By Debbie Dillon
Some memories expand one’s vision of wonderful. They are the brightest gems in the box, held in quiet reserve yet closest to the heart. I delight in such memories. They play against the strains of Mozart and Chopin, against the bustling city streets and the refined architectural and historical beauty of Paris.
I never imagined my husband and I would have an opportunity to spend our twentieth wedding anniversary in such a place, yet here I was, staring out over the clouded skyline from my perch on the sixteenth floor. I’d boarded an Air France jet, flown for eleven hours, too excited to sleep, and found myself safely deposited in the Hôtel Rive Gauche, alone and waiting for Matt to fly up from his business trip in the South of France. As we did not want to spend our anniversary in separate countries, it seemed the perfect solution to meet him here to enjoy a few days together in paradise. He arrived later that evening, and with very little sleep, we embarked on the next five days with unrelenting exuberance.
My sweet husband had already arranged for me to attend a market cooking class the very next morning! Before I could say bon appétit, I found my jet-lagged self pouring white wine over chicken in Chef Eric Fraudeau’s kitchen with three other participants who were eager to learn the basics of French cuisine. At the end of the class, Matt joined us in the little kitchen, where a table was piled high with our delicious accomplishments. He reached inside his rain-spotted overcoat to reveal a bottle of Champagne he’d purchased from the market down the street. I’ll never forget that meal we shared with the entire cooking class to celebrate our anniversary on that rainy, romantic afternoon.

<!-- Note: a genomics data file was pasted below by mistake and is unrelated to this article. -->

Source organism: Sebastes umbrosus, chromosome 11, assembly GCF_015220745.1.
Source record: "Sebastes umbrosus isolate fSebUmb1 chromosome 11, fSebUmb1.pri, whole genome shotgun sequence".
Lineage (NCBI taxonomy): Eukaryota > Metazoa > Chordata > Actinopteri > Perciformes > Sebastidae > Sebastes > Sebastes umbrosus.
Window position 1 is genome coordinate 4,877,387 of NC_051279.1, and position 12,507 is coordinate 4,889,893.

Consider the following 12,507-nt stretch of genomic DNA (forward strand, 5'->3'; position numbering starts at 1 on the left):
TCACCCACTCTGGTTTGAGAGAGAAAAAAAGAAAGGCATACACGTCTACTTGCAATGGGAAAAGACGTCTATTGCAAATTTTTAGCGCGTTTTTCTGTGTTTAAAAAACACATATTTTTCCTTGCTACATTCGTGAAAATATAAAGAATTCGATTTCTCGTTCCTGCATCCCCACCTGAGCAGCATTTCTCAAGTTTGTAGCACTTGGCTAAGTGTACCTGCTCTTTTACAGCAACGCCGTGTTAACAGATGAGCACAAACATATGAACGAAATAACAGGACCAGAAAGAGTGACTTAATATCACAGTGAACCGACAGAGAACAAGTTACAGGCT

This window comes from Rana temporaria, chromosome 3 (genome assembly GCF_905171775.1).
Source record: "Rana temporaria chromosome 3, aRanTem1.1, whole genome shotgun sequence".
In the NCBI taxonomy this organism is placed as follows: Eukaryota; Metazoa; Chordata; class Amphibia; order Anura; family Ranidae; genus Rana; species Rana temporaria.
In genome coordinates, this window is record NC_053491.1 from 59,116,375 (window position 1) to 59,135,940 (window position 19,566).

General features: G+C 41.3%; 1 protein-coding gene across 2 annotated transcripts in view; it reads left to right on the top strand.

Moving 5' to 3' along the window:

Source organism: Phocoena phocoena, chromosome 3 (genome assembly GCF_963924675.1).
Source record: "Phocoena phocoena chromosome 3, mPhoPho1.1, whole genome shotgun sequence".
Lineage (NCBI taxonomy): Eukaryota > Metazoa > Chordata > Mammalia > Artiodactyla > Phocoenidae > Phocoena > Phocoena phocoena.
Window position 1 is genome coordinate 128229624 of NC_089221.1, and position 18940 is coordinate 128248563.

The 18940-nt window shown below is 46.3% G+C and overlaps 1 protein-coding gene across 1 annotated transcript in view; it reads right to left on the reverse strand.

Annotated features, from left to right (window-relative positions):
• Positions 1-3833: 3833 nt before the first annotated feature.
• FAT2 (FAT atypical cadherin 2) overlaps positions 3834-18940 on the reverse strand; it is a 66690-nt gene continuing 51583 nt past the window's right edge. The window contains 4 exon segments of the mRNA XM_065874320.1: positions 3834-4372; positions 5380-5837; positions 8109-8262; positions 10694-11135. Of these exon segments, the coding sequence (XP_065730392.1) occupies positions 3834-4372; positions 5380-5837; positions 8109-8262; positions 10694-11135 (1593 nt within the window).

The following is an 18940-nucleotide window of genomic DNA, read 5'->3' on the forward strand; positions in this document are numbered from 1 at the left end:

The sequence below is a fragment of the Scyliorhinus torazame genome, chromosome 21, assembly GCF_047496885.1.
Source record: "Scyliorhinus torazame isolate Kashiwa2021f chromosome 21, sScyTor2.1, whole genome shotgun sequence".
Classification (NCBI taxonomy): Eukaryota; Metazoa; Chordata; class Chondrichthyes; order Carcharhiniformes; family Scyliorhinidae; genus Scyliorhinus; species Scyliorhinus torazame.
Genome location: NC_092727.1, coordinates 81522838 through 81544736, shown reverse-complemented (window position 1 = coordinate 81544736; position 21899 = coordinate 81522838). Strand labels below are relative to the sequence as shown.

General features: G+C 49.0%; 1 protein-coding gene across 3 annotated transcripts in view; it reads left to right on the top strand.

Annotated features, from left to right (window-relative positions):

The next several days found us strolling along the Champs-Elysées, visiting Notre Dame Cathedral during evening mass, standing in awe beneath the magnificent Eiffel Tower, trekking to the very top of the Arc de Triomphe, and encountering Mona Lisa herself at the Louvre. We drank rich espressos, ate buttery croissants, and learned about various meats and cheeses of the region, breathing in every possible sight and sound along the way.
One afternoon found us at the Opéra national de Paris, a fascinating structure exhibiting names and busts of famous composers all along the exterior of the building. Inside, the marbled walls and balconies resonated with the applause from a thousand performances. But it was a dozen or more doors with little, round windows that captured our attention. Velvet curtains concealed the view beyond each aperture—except for one. Apparently, we’d stumbled in during an afternoon rehearsal, and through the parted curtain, we could glimpse a ballerina twirling on the stage below. I felt as though we’d been let in on a wonderful secret and granted a private performance.
I often wonder about all I would have missed had I given in to my fear of flying out of the country alone. Sometimes it’s easy to let the “what-ifs” speak louder than the opportunities presented to us, so we deny ourselves that bright jewel in the box. Yet, how wonderful to revisit those few magical days, the grasping of moments unrehearsed and unscheduled. To float in on each occasion as it reveals itself. To breathe in air thick with romance and adventure—to relive, once again, the gems made to sparkle for a lifetime.
This essay originally ran in our July/August 2011 issue. What are your most cherished travel memories?